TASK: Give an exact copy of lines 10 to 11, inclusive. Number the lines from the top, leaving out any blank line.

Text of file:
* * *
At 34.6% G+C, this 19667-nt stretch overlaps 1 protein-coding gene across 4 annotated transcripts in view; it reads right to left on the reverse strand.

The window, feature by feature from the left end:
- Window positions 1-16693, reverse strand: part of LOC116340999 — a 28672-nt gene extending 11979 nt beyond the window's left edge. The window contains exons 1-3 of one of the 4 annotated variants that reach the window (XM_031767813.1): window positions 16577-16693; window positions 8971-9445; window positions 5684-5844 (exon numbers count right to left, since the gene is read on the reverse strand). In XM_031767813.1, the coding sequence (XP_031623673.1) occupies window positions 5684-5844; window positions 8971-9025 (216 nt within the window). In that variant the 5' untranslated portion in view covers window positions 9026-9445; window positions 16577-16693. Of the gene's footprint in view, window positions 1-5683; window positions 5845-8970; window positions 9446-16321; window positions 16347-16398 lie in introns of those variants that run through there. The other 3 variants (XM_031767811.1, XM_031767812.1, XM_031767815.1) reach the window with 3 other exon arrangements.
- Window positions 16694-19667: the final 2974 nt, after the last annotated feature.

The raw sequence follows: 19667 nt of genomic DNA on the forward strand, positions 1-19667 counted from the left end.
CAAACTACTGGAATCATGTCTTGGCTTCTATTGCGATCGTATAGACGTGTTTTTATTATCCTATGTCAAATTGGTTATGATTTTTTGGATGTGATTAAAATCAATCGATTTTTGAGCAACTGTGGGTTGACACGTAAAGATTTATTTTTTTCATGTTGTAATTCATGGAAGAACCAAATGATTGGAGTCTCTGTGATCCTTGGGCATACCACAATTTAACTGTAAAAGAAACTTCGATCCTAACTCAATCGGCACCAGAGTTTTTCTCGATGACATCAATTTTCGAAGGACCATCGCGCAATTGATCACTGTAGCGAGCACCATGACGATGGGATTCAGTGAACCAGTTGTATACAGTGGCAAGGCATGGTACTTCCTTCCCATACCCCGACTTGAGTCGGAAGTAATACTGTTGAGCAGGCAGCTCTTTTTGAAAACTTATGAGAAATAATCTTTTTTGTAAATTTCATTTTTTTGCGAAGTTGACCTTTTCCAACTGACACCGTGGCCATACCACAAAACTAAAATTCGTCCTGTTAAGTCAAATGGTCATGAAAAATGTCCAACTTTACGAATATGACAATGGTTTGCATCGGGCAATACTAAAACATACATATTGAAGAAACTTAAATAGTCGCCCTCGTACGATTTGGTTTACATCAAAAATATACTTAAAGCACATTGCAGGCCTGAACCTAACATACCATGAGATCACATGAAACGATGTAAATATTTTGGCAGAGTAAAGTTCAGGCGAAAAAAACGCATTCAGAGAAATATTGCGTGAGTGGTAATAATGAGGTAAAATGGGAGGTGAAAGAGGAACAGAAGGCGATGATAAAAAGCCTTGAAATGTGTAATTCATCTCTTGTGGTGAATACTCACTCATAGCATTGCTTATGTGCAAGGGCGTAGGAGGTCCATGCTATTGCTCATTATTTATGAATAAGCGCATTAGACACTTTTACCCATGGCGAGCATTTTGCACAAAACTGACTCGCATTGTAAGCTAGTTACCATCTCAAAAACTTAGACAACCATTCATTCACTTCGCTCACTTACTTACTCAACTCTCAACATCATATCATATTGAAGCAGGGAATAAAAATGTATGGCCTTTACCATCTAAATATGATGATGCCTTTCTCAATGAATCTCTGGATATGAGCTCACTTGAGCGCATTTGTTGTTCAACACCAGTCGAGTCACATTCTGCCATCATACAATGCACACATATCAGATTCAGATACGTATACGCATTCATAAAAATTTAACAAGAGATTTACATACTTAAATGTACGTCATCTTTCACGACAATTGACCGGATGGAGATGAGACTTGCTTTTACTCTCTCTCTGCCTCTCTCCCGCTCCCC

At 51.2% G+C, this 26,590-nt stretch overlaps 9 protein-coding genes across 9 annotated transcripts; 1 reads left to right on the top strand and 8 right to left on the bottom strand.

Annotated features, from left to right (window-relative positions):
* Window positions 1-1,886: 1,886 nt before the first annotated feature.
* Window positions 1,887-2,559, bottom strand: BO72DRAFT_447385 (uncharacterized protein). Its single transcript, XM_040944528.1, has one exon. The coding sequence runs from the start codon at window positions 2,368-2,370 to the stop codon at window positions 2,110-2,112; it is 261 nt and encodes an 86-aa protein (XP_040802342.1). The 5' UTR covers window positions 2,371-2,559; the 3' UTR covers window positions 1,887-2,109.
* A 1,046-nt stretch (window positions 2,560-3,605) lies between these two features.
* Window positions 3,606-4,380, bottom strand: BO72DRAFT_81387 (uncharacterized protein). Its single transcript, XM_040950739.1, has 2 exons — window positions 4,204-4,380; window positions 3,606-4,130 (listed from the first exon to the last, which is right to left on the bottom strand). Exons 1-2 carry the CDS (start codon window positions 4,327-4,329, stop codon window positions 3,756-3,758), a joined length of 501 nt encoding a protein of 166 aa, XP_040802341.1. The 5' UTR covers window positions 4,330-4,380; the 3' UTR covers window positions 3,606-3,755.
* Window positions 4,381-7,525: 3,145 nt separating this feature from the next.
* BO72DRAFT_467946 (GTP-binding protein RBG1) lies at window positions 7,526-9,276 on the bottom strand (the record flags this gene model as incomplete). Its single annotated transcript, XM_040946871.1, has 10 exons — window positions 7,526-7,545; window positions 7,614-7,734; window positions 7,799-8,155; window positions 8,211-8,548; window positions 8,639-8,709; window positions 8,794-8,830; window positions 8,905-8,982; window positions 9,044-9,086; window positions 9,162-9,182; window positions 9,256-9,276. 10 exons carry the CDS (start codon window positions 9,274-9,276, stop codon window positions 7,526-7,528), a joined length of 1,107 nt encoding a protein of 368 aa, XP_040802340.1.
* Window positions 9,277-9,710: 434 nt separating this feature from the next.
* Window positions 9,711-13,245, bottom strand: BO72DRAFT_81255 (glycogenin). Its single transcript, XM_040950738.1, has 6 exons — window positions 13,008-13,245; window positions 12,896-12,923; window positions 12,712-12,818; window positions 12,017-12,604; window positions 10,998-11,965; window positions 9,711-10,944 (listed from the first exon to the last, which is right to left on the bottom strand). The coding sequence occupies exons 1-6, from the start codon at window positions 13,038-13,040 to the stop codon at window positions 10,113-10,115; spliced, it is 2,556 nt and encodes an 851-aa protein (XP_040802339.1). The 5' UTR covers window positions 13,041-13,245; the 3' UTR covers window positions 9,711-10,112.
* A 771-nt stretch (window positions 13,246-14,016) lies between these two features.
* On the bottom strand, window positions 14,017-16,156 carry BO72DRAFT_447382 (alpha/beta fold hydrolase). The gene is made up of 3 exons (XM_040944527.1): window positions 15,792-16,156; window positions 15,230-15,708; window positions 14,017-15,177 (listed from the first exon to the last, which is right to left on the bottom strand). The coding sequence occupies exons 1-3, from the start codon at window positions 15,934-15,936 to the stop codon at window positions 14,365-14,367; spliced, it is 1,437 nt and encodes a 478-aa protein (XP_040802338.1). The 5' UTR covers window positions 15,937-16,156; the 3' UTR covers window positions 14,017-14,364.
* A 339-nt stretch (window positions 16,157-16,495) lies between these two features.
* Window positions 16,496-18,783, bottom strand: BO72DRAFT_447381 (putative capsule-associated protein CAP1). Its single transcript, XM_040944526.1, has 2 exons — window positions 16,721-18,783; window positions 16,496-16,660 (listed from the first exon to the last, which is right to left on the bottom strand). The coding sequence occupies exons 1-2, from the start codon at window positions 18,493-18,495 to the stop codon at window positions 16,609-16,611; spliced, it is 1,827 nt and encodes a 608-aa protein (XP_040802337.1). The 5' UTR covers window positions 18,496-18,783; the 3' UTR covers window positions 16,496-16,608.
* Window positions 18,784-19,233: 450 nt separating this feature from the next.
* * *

* Window positions 1,887-2,559, bottom strand: BO72DRAFT_447385 (uncharacterized protein). Its single transcript, XM_040944528.1, has one exon. The coding sequence runs from the start codon at window positions 2,368-2,370 to the stop codon at window positions 2,110-2,112; it is 261 nt and encodes an 86-aa protein (XP_040802342.1). The 5' UTR covers window positions 2,371-2,559; the 3' UTR covers window positions 1,887-2,109.
* A 1,046-nt stretch (window positions 2,560-3,605) lies between these two features.